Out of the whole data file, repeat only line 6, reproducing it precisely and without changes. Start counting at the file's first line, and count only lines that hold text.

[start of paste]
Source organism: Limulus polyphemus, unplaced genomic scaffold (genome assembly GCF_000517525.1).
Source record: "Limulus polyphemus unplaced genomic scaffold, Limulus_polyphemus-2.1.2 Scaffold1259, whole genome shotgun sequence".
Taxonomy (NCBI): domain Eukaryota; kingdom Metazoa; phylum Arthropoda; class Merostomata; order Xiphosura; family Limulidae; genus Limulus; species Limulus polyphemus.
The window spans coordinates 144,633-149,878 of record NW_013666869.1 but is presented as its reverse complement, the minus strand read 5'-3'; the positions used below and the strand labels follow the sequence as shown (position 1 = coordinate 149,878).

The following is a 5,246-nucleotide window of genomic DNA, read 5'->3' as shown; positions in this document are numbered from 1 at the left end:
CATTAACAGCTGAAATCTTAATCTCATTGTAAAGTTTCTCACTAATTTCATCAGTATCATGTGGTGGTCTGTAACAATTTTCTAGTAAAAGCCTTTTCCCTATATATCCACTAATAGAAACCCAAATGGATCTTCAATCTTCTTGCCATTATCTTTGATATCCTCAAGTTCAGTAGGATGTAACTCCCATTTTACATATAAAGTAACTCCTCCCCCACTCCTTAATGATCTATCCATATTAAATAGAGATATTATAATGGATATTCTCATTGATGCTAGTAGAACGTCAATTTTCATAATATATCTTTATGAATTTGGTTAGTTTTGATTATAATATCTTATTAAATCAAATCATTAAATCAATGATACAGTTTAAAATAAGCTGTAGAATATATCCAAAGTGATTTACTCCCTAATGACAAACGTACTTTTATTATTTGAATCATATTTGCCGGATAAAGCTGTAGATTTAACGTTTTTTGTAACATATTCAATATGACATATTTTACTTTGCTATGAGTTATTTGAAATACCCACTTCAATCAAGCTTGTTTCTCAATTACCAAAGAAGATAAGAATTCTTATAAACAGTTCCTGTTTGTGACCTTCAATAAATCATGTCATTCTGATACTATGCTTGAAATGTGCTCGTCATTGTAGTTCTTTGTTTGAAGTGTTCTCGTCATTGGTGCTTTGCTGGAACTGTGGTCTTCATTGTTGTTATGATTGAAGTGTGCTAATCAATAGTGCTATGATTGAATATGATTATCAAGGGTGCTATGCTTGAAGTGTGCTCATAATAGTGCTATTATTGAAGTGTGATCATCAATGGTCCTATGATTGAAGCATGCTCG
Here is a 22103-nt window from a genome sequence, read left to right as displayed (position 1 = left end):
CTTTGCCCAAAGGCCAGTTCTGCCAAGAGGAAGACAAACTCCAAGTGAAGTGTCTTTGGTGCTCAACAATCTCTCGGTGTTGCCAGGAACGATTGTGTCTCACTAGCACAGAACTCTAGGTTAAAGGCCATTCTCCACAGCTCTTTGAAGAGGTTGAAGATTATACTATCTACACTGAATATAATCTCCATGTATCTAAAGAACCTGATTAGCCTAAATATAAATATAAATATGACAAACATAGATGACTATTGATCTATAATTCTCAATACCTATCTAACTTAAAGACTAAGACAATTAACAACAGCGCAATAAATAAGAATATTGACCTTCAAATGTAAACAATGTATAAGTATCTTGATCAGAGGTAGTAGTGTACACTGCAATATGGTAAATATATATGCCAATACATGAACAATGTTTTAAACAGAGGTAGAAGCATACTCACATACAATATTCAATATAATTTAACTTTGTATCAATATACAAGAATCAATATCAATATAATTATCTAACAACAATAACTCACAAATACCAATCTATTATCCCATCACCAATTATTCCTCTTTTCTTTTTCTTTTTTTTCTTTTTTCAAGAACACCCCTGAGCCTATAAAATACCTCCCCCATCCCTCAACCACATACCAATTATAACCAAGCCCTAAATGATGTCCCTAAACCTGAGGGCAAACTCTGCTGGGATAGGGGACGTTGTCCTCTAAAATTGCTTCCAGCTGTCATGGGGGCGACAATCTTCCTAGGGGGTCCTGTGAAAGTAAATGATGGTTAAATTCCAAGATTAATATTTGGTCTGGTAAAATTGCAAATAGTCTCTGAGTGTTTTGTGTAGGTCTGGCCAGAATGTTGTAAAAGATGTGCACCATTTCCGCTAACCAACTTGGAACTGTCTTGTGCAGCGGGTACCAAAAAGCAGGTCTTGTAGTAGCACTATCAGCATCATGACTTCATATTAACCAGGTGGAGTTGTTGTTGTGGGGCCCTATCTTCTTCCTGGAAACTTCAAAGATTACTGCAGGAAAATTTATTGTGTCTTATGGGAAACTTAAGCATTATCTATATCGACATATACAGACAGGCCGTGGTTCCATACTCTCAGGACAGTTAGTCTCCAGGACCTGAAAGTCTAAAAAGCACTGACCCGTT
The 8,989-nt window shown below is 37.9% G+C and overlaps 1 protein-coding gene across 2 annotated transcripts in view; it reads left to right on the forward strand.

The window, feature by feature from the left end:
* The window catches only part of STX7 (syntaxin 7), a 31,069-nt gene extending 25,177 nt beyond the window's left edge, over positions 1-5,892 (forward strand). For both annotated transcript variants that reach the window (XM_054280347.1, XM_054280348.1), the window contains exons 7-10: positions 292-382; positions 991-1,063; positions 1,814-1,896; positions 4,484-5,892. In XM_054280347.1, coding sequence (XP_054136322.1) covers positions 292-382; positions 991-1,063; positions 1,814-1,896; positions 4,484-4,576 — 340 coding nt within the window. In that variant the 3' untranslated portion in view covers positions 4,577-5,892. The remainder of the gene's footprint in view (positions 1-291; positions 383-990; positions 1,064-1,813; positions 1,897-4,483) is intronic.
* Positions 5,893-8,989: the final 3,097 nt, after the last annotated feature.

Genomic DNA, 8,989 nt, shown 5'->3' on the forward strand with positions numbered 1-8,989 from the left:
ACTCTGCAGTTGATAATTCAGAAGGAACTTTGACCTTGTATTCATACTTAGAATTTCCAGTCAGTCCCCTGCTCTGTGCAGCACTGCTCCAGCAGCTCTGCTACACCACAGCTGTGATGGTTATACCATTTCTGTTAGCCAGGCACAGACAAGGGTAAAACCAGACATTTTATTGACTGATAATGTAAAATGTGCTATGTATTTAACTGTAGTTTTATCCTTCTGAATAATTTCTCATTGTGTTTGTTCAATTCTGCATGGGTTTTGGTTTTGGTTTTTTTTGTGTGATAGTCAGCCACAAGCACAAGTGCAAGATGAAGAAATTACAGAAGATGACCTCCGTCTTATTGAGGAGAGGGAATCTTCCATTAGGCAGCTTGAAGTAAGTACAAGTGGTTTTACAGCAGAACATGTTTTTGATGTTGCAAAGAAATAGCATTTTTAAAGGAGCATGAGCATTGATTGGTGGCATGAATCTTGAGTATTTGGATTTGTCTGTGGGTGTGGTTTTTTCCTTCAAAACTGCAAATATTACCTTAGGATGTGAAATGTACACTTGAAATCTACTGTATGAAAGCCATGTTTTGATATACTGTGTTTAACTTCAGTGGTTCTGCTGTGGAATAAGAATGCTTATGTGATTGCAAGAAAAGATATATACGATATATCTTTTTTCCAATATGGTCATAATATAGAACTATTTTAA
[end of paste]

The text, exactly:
CATTAACAGCTGAAATCTTAATCTCATTGTAAAGTTTCTCACTAATTTCATCAGTATCATGTGGTGGTCTGTAACAATTTTCTAGTAAAAGCCTTTTCCCTATATATCCACTAATAGAAACCCAAATGGATCTTCAATCTTCTTGCCATTATCTTTGATATCCTCAAGTTCAGTAGGATGTAACTCCCATTTTACATATAAAGTAACTCCTCCCCCACTCCTTAATGATCTATCCATATTAAATAGAGATATTATAATGGATATTCTCATTGATGCTAGTAGAACGTCAATTTTCATAATATATCTTTATGAATTTGGTTAGTTTTGATTATAATATCTTATTAAATCAAATCATTAAATCAATGATACAGTTTAAAATAAGCTGTAGAATATATCCAAAGTGATTTACTCCCTAATGACAAACGTACTTTTATTATTTGAATCATATTTGCCGGATAAAGCTGTAGATTTAACGTTTTTTGTAACATATTCAATATGACATATTTTACTTTGCTATGAGTTATTTGAAATACCCACTTCAATCAAGCTTGTTTCTCAATTACCAAAGAAGATAAGAATTCTTATAAACAGTTCCTGTTTGTGACCTTCAATAAATCATGTCATTCTGATACTATGCTTGAAATGTGCTCGTCATTGTAGTTCTTTGTTTGAAGTGTTCTCGTCATTGGTGCTTTGCTGGAACTGTGGTCTTCATTGTTGTTATGATTGAAGTGTGCTAATCAATAGTGCTATGATTGAATATGATTATCAAGGGTGCTATGCTTGAAGTGTGCTCATAATAGTGCTATTATTGAAGTGTGATCATCAATGGTCCTATGATTGAAGCATGCTCG